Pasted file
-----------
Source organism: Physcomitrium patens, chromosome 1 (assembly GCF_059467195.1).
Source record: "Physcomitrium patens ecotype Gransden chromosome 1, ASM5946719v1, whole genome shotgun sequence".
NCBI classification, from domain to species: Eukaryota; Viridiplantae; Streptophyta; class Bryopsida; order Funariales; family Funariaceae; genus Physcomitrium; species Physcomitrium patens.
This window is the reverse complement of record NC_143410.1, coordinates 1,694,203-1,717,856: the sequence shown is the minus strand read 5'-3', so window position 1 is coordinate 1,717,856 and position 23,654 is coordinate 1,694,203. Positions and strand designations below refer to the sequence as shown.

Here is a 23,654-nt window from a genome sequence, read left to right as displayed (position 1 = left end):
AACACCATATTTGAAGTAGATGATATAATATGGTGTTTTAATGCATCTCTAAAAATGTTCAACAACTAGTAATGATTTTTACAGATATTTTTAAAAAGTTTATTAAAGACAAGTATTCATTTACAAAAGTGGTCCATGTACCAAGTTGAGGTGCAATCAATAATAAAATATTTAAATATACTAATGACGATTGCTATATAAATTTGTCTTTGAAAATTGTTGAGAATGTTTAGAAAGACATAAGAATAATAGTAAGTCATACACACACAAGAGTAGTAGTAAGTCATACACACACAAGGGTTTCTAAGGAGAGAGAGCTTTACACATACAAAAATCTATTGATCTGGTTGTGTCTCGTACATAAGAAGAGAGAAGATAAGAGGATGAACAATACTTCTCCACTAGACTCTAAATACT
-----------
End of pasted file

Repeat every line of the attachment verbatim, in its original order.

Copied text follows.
Source organism: Physcomitrium patens, chromosome 1 (assembly GCF_059467195.1).
Source record: "Physcomitrium patens ecotype Gransden chromosome 1, ASM5946719v1, whole genome shotgun sequence".
NCBI classification, from domain to species: Eukaryota; Viridiplantae; Streptophyta; class Bryopsida; order Funariales; family Funariaceae; genus Physcomitrium; species Physcomitrium patens.
This window is the reverse complement of record NC_143410.1, coordinates 1,694,203-1,717,856: the sequence shown is the minus strand read 5'-3', so window position 1 is coordinate 1,717,856 and position 23,654 is coordinate 1,694,203. Positions and strand designations below refer to the sequence as shown.

Here is a 23,654-nt window from a genome sequence, read left to right as displayed (position 1 = left end):
AACACCATATTTGAAGTAGATGATATAATATGGTGTTTTAATGCATCTCTAAAAATGTTCAACAACTAGTAATGATTTTTACAGATATTTTTAAAAAGTTTATTAAAGACAAGTATTCATTTACAAAAGTGGTCCATGTACCAAGTTGAGGTGCAATCAATAATAAAATATTTAAATATACTAATGACGATTGCTATATAAATTTGTCTTTGAAAATTGTTGAGAATGTTTAGAAAGACATAAGAATAATAGTAAGTCATACACACACAAGAGTAGTAGTAAGTCATACACACACAAGGGTTTCTAAGGAGAGAGAGCTTTACACATACAAAAATCTATTGATCTGGTTGTGTCTCGTACATAAGAAGAGAGAAGATAAGAGGATGAACAATACTTCTCCACTAGACTCTAAATACT